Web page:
Are English Muffins Healthy

Plenty of people reach for English muffins for breakfast. Are you one of them? If so, you might wonder if English muffins are healthy or not. Well, English muffins aren’t exactly the healthiest option, but they certainly aren’t the worst – especially if you opt for the whole wheat variety.

Hi! My name is Michelle, and I love English muffins. However, I am also pretty health-conscious (most of the time). I had to do extensive research on whether or not an English muffin could be a part of my breakfast regime. Let’s just say I was satisfied with my findings.

And now, I’m here to share my knowledge with you! If you’re a fan of English muffins but are trying to improve your health, keep reading. This article will share useful information on whether or not English muffins truly are healthy.

Let’s dive into the delicious world of English muffins!

Are English Muffins Healthy?

English muffins often replace other unhealthy breakfast baked goods like bread, bagels, and donuts. But does that mean they’re a healthy option? The simple answer is yes, English muffins are fairly healthy, but not the healthiest option out there.

Keep in mind, though, that toppings play a major role in how healthy your English muffin breakfast is. That said, you don’t want to pile on a bunch of unhealthy toppings. Opt for healthy choices such as avocado, eggs, tuns, or hummus.

Baking your English muffins is also a great way to enhance the nutritional content and keep unhealthy ingredients out. Here’s a great recipe that only uses eight ingredients and about two hours of your time.

Nutrition Facts of English Muffins

A traditional English muffin will have around 132 calories and have no unhealthy trans fats or saturated fats. It is also low on sugar, making the English muffin a low-calorie and safe option for a healthy breakfast. 

Let’s take a closer look into the nutritional facts of an English muffin.

  • Carbs – English muffins typically have around 25 grams of carbs in the form of starch.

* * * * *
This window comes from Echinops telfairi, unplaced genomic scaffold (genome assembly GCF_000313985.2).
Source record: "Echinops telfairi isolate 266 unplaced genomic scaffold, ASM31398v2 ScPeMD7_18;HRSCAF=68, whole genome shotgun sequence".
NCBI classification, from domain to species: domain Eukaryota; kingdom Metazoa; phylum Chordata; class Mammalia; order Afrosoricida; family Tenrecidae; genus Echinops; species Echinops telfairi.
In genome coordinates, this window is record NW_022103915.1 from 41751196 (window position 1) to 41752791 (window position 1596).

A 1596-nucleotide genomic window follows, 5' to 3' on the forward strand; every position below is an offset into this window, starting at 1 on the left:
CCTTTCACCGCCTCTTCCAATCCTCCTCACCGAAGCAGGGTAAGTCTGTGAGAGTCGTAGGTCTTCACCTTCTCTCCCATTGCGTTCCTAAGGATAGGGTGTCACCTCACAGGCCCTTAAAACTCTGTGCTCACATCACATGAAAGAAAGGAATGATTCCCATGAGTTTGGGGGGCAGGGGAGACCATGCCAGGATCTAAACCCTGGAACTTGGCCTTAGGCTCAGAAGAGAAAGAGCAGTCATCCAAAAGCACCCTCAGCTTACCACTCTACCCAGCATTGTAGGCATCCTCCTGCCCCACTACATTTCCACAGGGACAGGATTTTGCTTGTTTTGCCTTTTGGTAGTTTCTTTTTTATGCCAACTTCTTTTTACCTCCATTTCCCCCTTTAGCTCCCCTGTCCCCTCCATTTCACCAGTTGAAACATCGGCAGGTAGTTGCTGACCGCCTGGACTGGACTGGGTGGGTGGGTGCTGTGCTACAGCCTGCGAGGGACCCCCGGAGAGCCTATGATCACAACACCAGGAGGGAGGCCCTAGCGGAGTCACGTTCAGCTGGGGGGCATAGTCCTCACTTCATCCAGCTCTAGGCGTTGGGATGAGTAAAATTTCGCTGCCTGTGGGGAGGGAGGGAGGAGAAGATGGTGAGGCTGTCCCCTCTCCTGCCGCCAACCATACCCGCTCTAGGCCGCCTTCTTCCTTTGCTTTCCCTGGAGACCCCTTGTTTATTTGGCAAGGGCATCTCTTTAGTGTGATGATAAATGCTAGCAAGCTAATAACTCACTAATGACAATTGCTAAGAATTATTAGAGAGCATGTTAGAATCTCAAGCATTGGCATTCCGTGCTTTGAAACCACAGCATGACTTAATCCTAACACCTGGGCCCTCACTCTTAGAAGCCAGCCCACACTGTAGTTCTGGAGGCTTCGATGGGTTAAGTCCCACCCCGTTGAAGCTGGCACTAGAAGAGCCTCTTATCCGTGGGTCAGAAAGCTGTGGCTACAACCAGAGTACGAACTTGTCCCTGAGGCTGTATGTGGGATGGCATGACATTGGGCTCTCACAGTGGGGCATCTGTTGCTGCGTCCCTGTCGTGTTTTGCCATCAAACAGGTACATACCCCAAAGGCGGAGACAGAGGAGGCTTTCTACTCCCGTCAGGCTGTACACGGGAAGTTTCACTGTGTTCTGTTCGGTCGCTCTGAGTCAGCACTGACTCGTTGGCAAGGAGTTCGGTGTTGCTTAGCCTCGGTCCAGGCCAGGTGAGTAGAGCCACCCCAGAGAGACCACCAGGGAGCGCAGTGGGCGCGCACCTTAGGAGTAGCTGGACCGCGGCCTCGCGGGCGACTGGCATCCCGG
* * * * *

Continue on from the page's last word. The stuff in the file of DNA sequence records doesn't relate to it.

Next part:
• Sugars – One major benefit of going the English muffin route is that there are almost no sugars present.
  • Fiber – Unless you are opting for whole wheat English muffins, this popular breakfast food has almost no fiber.
  • Fats – There are almost no fats in English muffins, either. The fat content increases when toppings such as butter and cream cheese are used.
  • Protein – English muffins are a fairly good source of protein, with around 5 grams per muffin. The protein in English muffins is designed to keep you full and build muscle.
  • Nutrients – Another reason why English muffins are deemed healthy is that they are a good source of thiamin, riboflavin, niacin, manganese, and phosphorus.

Types of English Muffins

However, not all English muffins are the same. When you’re strolling through the bread aisle, you will come across a wide variety of English muffin flavors and styles. How do these stand up in terms of health? Let’s take a closer look.

  • 100% whole wheat English muffins – These muffins are even lower in calories yet have a higher percentage of dietary fiber. For that reason, whole wheat English muffins are a more nutritious option.
  • Multigrain English muffins – In this type of English muffin, you have around the same amount of calories, protein, and fat as a traditional muffin, but there is less sugar and sodium.
  • Oat bran English muffins – Oat bran English muffins have a higher amount of protein and fiber and contain more sugars.
  • English muffins with raisins – This popular English muffin treat has fewer calories but a higher amount of dietary fiber. 

What is the Healthiest Type of English Muffin?

While a traditional English muffin won’t ruin your diet (unless you are on a low carb or keto diet, you need to find a low carb option), there is still one standout English muffin type that ranks above the others – the whole-wheat English muffin.

Whole wheat muffins are designed a bit differently from their traditional counterparts. Here are some of the main benefits you will find in whole wheat options.